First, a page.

Fordham Law

Memo Lays Out Legal Rationale for Drone Strike that Killed American Citizen

Karen J. Greenberg on WNYC's The Takeaway, February 05, 2013

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A 16-page memo (pdf) obtained by NBC News outlines the legal rationale for the killing of American citizen Anwar Al-Awlaki, an Al Qaeda operative. The memo is also the clearest statement yet of American policy on the use of drone aircraft. Awlaki was killed by an American drone strike in Yemen in September 2011.

According to Karen Greenberg,  the director of the Center on National Security at Fordham University's School of Law, the memo affirms what many long have suspected: The Obama administration has adopted a broadened concept of what constitutes an "imminent threat" as it concerns American citizens involved in the war on terror. The memo states that it is not necessary for an attack to be in process when a target is found as long as the target is generally engaged in terrorist activities aimed at the United States. It goes on to say that in these cases the courts do not have the right to review or interfere with such decisions.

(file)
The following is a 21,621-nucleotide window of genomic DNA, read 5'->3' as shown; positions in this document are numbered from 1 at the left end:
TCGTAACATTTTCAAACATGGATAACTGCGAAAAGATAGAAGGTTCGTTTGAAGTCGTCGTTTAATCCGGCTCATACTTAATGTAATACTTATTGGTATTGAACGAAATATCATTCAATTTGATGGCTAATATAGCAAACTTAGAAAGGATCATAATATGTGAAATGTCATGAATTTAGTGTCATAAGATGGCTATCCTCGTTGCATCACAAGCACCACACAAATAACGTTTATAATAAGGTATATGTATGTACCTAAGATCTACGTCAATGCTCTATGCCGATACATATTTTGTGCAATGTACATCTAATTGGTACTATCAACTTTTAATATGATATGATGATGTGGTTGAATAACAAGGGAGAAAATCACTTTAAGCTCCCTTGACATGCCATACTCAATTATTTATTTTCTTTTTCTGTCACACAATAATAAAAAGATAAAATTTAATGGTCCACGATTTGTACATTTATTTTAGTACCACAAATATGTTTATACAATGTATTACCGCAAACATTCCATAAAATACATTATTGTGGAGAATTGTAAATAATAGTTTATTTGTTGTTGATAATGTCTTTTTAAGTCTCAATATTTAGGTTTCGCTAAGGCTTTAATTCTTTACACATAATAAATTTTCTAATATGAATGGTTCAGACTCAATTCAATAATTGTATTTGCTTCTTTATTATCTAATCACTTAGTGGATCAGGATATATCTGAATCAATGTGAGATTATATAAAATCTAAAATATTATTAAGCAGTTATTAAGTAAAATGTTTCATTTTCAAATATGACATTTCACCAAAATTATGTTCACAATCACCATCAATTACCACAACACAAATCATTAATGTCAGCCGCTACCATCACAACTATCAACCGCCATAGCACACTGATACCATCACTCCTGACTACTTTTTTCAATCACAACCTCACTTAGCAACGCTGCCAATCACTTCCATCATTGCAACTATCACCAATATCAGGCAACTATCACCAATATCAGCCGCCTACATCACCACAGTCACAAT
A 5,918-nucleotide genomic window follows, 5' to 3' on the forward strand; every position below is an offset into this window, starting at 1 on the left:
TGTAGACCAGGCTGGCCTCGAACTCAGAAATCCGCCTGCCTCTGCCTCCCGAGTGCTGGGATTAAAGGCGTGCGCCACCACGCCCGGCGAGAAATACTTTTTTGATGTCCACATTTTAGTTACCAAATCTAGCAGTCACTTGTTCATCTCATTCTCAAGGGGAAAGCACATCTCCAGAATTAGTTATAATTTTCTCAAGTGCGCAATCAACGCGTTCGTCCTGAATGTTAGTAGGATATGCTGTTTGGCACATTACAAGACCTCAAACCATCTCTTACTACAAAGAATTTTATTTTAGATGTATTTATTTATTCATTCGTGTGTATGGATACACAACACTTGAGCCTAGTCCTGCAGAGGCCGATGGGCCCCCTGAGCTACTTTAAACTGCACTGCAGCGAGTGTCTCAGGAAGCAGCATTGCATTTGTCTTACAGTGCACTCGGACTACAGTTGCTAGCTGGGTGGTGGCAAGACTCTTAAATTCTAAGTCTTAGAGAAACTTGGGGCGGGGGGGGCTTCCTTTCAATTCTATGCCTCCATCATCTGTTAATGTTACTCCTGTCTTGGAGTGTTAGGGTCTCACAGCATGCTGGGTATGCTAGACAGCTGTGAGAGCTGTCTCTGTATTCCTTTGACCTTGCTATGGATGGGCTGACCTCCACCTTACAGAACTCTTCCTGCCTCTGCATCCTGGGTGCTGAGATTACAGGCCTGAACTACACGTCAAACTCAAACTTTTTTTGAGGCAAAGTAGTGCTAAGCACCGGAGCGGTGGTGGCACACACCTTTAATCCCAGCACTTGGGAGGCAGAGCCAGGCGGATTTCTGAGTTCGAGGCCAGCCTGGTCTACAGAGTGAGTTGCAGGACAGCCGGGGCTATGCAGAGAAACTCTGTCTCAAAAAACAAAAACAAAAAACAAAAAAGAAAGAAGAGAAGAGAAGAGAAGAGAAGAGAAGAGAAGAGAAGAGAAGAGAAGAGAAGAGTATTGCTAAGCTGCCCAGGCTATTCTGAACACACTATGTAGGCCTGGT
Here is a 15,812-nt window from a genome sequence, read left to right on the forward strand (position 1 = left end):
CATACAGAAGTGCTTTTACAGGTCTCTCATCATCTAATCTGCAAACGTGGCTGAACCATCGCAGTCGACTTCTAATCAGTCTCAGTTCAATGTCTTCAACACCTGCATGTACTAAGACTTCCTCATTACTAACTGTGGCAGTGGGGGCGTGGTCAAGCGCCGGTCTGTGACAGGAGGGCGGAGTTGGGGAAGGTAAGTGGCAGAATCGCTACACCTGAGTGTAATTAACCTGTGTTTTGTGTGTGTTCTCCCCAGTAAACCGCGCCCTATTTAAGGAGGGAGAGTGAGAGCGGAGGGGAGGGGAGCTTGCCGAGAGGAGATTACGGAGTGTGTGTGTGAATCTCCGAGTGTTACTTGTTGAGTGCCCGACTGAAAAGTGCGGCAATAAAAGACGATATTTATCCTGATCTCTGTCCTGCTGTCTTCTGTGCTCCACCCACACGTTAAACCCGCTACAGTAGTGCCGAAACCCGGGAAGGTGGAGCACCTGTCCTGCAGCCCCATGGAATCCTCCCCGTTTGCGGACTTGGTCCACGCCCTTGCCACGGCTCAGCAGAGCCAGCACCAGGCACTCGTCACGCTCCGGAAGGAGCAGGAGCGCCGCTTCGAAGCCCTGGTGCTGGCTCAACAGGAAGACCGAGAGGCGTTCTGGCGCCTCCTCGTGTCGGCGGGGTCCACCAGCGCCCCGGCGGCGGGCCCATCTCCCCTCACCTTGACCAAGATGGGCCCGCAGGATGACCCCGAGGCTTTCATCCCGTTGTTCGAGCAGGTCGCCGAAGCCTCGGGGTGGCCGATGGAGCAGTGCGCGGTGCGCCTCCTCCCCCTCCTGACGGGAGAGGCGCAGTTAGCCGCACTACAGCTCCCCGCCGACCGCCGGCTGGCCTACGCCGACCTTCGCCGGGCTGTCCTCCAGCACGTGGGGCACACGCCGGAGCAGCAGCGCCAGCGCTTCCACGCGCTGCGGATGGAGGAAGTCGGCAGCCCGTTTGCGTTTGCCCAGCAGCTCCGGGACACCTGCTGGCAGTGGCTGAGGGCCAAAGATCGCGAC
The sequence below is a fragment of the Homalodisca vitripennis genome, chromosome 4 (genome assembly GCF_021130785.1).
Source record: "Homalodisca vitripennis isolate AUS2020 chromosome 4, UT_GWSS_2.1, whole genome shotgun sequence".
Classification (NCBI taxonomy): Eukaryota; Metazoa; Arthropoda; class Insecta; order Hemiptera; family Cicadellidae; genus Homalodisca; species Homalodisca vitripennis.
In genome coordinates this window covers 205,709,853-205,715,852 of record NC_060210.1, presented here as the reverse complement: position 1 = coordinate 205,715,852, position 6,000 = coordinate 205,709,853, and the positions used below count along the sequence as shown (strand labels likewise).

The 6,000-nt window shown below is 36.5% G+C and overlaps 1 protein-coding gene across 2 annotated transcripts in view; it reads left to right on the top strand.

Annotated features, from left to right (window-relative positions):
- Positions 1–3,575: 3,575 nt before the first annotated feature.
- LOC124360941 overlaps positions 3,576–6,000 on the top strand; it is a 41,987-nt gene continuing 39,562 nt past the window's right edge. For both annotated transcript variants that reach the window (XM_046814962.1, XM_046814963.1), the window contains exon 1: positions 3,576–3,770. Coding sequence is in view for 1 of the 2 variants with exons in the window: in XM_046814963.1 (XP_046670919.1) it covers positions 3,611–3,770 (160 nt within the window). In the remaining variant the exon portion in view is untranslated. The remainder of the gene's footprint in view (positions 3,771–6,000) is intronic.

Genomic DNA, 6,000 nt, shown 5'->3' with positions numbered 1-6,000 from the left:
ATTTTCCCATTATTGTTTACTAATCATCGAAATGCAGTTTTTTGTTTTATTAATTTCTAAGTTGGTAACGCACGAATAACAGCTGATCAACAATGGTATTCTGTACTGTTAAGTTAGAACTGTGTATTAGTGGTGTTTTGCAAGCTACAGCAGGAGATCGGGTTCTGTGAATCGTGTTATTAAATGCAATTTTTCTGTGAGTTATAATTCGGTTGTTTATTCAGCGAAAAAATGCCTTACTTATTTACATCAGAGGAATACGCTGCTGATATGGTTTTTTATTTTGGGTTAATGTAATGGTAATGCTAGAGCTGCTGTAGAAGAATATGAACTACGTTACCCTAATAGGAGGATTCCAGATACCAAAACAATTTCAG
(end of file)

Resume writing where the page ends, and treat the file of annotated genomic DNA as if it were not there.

"In the name of self-defense, the U.S. can act in a preemptive fashion without knowing about a particular target," argues Greenberg. "The problem is, who do you want to give these powers to? While the Obama administration trusts itself to be judicious in its temperament and its judgement, what about others who come along?"

According to Greenberg, there are still unknowns about the document, which appears to be a briefing of the real, classified legal memorandum: "Are there threshold considerations in the longer memo? What exactly does qualify a person for killing an American citizen?"

"The idea that process is taken off of the table is deeply disturbing," says Greenberg.